Although some treatments have been associated with promising results, no specific treatment has been sufficiently well documented to be recommended in any patient group or subgroup with CMD. Clearly, there is a key unmet need for larger, well-designed, clinical trials addressing adverse outcomes prevention in this population.
It is strongly suggested that future studies stratify study populations according to pathogenic mechanisms and covariates. This approach should best permit investigating whether the specific individualized treatment approach would be more successful.
This article was authored by Carl J. Pepine, MD, MACC, professor, Division of Cardiovascular Medicine, University of Florida, Gainesville, FL.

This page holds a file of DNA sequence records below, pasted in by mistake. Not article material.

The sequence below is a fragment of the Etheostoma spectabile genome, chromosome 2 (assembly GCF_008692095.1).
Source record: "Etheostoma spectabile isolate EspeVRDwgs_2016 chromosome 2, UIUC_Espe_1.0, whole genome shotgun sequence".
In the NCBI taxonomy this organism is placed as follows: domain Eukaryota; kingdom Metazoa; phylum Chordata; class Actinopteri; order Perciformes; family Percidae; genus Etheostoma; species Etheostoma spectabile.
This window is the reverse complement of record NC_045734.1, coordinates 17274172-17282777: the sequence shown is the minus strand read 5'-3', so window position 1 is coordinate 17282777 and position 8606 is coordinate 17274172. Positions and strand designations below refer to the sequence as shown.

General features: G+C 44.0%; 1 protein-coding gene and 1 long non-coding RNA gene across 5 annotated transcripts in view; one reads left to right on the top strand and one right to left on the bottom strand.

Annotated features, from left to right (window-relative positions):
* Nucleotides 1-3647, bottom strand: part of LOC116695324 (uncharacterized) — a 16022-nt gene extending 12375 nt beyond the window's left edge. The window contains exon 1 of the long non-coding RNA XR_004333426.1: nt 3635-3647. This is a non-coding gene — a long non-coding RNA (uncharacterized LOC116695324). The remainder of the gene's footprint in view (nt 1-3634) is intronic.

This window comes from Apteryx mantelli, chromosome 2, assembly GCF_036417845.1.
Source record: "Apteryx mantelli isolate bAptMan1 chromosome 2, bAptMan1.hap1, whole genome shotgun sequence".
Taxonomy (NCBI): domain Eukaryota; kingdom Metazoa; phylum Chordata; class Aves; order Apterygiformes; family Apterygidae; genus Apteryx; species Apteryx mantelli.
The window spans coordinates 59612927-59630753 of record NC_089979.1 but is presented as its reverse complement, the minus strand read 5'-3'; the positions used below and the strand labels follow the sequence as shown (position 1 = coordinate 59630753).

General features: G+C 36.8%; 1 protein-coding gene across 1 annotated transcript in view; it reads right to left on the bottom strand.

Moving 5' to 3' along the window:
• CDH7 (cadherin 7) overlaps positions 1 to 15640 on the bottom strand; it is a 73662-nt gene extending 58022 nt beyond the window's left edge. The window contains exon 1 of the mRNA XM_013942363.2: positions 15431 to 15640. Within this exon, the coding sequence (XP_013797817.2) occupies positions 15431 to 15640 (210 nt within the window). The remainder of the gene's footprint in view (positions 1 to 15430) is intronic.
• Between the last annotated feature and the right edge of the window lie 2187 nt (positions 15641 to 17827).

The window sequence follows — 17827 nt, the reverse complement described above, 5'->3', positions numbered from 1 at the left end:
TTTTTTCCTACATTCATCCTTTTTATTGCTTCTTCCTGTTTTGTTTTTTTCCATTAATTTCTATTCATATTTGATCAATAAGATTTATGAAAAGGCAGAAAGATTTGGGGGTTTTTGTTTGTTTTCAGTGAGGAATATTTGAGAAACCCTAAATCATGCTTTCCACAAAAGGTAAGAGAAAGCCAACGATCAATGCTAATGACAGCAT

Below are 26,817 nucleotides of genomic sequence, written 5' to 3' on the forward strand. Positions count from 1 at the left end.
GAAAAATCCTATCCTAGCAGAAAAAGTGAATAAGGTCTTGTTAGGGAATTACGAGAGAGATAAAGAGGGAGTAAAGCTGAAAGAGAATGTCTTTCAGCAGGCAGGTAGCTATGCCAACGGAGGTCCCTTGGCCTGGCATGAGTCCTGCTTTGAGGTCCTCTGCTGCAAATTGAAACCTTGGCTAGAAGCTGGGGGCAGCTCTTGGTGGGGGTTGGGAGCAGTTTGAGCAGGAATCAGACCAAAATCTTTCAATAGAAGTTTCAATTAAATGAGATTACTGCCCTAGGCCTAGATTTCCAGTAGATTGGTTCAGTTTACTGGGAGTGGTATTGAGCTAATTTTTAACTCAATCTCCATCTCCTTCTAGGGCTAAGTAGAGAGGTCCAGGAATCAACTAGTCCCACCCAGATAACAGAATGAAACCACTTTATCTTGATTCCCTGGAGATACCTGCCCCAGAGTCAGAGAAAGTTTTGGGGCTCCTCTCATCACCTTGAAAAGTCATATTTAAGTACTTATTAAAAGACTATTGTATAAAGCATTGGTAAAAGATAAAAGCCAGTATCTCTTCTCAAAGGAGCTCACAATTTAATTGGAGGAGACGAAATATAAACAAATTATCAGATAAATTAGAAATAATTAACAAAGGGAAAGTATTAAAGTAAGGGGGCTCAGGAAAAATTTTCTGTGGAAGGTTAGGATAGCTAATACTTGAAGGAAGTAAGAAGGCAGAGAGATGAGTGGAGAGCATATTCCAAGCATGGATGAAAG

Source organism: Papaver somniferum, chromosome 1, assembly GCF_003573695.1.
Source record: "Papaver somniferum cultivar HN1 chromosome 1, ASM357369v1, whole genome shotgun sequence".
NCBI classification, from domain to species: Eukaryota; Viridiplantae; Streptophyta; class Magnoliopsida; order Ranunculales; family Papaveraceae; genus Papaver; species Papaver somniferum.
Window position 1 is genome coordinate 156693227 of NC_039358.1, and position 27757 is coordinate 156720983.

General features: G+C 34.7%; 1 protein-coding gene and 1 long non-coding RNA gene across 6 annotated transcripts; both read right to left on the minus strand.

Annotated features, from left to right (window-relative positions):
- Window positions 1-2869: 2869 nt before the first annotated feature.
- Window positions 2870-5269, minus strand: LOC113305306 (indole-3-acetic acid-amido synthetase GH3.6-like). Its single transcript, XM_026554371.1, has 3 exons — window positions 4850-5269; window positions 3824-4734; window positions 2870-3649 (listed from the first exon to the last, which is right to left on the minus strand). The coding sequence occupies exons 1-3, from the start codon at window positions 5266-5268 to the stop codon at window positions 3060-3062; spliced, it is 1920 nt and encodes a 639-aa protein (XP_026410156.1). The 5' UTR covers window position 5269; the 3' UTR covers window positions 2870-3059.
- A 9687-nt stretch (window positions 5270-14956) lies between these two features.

- Prakash RO, Chakrala TS, Feuer DS, Valdes CA, Pepine CJ, Keeley EC. Critical role of the coronary microvasculature in heart disease: from pathologic driving force to "innocent" bystander. Am Heart J Plus 2022;22:100215.
- Likoff W, Segal BL, Kasparian H. Paradox of normal selective coronary arteriograms in patients considered to have unmistakable coronary heart disease. N Engl J Med 1967;276:1063-66.
- Cannon RO 3rd, Watson RM, Rosing DR, Epstein SE. Angina caused by reduced vasodilator reserve of the small coronary arteries. J Am Coll Cardiol 1983;1:1359-73.
- Bairey Merz CN, Pepine CJ, Walsh MN, Fleg JL. Ischemia and no obstructive coronary artery disease (INOCA): developing evidence-based therapies and research agenda for the next decade. Circulation 2017;135:1075-92.